; Your World
Hult agrees that the parties have become more homogeneous within. Republicans are far more conservative,
Hult and Ornstein say, and Democrats
have moved to the left—though not as
much as Republicans have moved right.
The result can be more party-line votes
and gridlock. Before the mid-1980s,
politicians built coalitions that involved
compromises across party lines. But with
more cohesive parties, party-line votes
are the norm now, says Betty Koed, associate Senate historian. And with the Senate in Democratic control and the House
run by Republicans, some deadlock is inevitable.
Ornstein likes to envision a Washington football field of lawmakers stretched out by ideology.
In the 1960s and earlier, the politicians would
form a bell curve with
the bulk of them near
the 50-yard line. The
current football field
map of Congress would
have “a barren midfield,
a whole lot [of people] at
the goal posts and not a
few floating in the Anacostia River,” he says.
Grover Norquist, an
who heads Americans
for Tax Reform, sees the
shift to more homoge-
neous parties as helpful
because voters can see a
party label and have a good idea of a candidate’s
stand on most issues. “Instead of being divided
on where your great-grandfather was in the Civil
War,” he says, “it’s divided by principle—bigger
government or smaller government.”
originally had supported because they want to
draw sharp distinctions between the parties.
Norquist sees the health care law as a different
kind of perfect example: It was a government
takeover of a major portion of the
economy that left Americans angry at
political overreaching. “People know
what it’s like to go to the post office.
They don’t want going to the doctor
to be like that. We have had a massive
expansion of government,” he says.
The massive expansion of cam-
paigns is undeniable. As costs ex-
ploded, lawmakers have needed to
raise money throughout their terms
to get reelected. Endless campaign-
ing has also diverted
their attention and
energy from the nitty-
gritty of legislating.
To meet heavy cam-
paign demands, lawmakers more
often live in their districts so they
can spend more time with voters
and then fly to Washington for
midweek votes. That, Gergen says,
has not helped the civility level of
political debate and the ability to
“They parachute in and para-
chute out and don’t know each
other,” says Gergen. “It’s much
easier to villainize someone you
But Norquist sees the perma-
nent campaign as a healthy part of
democracy: “People permanently
talking about what to do and how
to vote—that’s OK.”
1. Engage. Take an
interest in the process.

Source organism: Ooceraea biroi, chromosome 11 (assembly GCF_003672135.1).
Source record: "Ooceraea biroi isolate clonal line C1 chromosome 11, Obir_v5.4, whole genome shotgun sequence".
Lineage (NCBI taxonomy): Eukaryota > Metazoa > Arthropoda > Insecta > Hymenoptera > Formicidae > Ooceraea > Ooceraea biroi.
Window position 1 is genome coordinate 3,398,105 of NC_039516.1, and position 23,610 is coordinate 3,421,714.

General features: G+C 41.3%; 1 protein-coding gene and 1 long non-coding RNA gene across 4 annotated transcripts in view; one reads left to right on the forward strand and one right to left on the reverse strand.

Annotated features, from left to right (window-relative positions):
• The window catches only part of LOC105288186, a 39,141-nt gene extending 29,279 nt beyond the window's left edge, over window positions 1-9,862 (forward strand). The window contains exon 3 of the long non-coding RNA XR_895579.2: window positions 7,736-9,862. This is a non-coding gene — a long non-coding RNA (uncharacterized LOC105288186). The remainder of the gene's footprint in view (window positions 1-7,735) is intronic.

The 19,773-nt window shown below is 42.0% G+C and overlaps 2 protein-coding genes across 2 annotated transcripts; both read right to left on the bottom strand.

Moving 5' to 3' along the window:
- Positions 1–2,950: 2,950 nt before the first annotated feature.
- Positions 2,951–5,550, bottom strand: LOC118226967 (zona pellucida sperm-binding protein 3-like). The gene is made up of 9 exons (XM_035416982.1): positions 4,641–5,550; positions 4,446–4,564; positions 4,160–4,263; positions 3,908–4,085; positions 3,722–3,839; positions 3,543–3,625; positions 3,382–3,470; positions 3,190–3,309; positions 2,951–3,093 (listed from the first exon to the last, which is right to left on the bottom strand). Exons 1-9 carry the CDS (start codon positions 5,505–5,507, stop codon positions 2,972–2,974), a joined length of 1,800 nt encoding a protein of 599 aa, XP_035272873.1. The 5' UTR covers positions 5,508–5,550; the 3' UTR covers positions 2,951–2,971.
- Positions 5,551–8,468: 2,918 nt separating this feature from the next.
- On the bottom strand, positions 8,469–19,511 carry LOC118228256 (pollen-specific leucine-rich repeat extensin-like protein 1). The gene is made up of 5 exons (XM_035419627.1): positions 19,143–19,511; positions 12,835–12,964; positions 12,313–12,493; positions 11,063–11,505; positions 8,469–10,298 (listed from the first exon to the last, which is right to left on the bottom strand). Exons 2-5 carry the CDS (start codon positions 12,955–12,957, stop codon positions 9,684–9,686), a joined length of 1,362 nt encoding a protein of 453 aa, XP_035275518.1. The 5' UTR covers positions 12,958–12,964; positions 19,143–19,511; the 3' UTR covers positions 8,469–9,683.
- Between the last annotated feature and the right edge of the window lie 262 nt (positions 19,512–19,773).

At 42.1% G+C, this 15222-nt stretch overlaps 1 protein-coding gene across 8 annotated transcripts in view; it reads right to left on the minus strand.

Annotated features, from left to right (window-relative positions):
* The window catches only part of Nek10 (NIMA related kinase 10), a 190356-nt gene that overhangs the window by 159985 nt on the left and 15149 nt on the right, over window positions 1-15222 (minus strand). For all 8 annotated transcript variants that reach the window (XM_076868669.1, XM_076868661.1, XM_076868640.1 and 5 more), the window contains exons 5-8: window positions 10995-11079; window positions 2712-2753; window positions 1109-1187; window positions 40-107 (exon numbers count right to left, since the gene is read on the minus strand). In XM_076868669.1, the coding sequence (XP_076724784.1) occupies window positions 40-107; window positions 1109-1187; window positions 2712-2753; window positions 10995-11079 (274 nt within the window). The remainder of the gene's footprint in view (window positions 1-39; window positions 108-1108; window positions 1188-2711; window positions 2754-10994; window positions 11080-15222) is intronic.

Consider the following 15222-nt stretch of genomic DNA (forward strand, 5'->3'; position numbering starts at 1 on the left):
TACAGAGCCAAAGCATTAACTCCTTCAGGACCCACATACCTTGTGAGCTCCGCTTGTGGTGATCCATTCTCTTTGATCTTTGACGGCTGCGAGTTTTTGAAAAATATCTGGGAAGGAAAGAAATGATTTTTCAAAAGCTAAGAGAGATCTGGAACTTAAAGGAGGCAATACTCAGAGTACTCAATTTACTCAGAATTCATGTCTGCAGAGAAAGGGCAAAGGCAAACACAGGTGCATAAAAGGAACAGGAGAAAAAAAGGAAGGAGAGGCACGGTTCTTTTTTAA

2. Study the issues that
are important to you.
3. Listen to contrary
4. Don’t take yes for an
answer. Keep pushing
You Can Do
Citizen shortcomings Hult says
citizens’ lack of knowledge and their refusal
to vote make it hard for politicians to represent the people.
“Most of us have just given up,” she says.
“It’s our fault as voters.”
Ornstein says trouble is unavoidable when
voters gravitate toward candidates who brag
they don’t know anything about politics. “So
long as voters continue to be drawn to yahoos
whose main claim is: ‘I’m not like those other
guys,’ we are going to get more dysfunction.”
Dysfunction by design Some of
government’s dysfunction came with the system.
“The framers did not want an efficient govern-
ment,” Hult says. “They were concerned that
things not be done too quickly.”
But the world has changed. Communications,
the speed of business and the speed of change are
faster than they were in the days of quill pens.
Thomas Jefferson and his historic concern for
state prerogatives added another dimension to
the conflict by protecting a significant govern-
mental role for state initiative that is being re-
vived today. Norquist sees the problem less in the
structure of government than in the size.
“The government is not working well because
government that gets this big doesn’t work well.
Make the government smaller and doing things
it knows how to do,” he says.
“The founders wanted government small because they
knew government was dangerous. We need to rein it
Permanent campaign Getting any-
thing enacted in Washington is tough when the
new campaign season starts the morning after
the last election. “We have become completely
dominated by the permanent campaign. Every-
thing gets filtered through the campaign,” Orn-
stein says, adding that he has seen an attitude of:
“If Obama is for it, we’re against it, even if it’s good
for the country.”
The recent health care overhaul is a perfect
example, Ornstein says. Republicans have op-
posed—and tried to dismantle—even ideas they
Among the problems the
public sees with government, the influence of lobbyists and other special
interests is paramount. In
a Pew Research Center
study, 82 percent of those
polled complained about
the influence bought with
have grown dramatically
since the 1960s, Hult says,
and in addition to lobbying